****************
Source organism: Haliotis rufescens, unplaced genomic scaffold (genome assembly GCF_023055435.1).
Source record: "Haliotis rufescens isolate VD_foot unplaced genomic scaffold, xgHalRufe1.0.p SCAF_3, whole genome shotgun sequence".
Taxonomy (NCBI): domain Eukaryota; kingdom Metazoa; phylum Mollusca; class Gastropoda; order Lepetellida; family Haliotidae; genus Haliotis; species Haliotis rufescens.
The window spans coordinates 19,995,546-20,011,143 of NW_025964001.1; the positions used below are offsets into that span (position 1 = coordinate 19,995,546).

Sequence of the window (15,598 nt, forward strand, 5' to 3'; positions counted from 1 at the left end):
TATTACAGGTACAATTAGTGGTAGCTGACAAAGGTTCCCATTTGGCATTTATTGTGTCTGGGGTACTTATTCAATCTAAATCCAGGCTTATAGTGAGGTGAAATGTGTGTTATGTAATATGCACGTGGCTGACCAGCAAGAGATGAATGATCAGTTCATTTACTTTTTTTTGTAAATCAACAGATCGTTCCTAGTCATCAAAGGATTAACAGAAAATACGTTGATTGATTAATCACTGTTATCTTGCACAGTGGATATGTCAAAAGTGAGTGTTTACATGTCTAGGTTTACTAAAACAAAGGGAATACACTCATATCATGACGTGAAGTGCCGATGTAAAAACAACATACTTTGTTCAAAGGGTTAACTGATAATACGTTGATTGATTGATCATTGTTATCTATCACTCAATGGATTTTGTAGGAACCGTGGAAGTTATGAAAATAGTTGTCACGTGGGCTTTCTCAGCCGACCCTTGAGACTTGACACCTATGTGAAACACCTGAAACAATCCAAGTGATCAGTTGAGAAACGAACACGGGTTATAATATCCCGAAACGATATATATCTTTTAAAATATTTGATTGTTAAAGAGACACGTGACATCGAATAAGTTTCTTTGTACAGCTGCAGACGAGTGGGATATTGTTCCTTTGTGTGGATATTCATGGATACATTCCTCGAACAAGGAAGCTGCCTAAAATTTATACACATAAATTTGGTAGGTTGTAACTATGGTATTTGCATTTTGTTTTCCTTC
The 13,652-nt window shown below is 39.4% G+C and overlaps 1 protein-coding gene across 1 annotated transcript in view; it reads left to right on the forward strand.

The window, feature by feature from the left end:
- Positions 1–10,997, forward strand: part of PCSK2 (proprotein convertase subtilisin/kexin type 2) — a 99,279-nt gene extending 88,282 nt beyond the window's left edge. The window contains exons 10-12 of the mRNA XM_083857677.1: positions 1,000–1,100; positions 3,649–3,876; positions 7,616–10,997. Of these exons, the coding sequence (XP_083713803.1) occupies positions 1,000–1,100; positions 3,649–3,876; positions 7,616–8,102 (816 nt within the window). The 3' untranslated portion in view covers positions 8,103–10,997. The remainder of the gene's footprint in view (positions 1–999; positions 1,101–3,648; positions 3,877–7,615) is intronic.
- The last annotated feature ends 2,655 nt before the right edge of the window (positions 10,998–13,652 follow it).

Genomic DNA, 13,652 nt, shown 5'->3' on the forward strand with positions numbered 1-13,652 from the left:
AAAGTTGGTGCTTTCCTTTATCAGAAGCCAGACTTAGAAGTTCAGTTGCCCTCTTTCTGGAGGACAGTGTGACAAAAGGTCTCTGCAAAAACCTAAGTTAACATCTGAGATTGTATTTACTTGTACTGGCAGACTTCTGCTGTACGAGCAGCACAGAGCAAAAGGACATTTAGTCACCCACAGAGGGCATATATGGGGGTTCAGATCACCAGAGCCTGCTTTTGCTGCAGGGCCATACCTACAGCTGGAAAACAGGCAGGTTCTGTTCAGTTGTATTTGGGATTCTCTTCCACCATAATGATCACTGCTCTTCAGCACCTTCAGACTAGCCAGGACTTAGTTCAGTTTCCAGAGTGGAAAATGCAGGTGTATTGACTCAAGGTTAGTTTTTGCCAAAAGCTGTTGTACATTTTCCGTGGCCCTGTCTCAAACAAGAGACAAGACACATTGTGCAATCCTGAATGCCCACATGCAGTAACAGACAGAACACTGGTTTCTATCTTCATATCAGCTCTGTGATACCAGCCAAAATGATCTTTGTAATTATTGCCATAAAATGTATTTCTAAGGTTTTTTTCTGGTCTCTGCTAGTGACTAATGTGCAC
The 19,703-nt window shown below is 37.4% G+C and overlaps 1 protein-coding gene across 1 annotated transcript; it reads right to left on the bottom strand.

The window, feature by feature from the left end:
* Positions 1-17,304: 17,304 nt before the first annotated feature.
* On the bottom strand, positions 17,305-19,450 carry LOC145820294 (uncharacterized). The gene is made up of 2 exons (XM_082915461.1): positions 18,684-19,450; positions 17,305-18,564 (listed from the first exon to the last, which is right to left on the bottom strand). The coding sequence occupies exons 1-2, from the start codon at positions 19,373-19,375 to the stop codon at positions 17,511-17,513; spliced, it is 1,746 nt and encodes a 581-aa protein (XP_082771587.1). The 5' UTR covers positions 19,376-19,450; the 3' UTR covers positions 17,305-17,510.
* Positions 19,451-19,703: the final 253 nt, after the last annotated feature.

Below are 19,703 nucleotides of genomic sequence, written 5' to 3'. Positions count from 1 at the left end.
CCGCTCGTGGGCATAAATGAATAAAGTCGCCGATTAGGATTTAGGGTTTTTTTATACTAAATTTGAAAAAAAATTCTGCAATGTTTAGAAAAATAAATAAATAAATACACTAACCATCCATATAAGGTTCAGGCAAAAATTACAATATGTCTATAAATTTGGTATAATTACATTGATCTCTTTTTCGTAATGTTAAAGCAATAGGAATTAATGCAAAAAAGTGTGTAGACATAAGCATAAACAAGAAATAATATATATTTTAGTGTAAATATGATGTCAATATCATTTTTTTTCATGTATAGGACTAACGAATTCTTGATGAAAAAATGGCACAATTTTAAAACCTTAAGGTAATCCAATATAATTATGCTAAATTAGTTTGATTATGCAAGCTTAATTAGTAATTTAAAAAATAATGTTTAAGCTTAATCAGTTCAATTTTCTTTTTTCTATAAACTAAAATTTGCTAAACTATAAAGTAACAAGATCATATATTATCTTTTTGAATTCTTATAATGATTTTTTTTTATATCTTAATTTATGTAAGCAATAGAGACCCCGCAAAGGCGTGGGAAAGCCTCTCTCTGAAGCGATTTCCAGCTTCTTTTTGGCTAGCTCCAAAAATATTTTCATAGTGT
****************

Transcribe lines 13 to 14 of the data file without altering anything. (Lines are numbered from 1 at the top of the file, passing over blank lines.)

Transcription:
The 19,703-nt window shown below is 37.4% G+C and overlaps 1 protein-coding gene across 1 annotated transcript; it reads right to left on the bottom strand.

The window, feature by feature from the left end: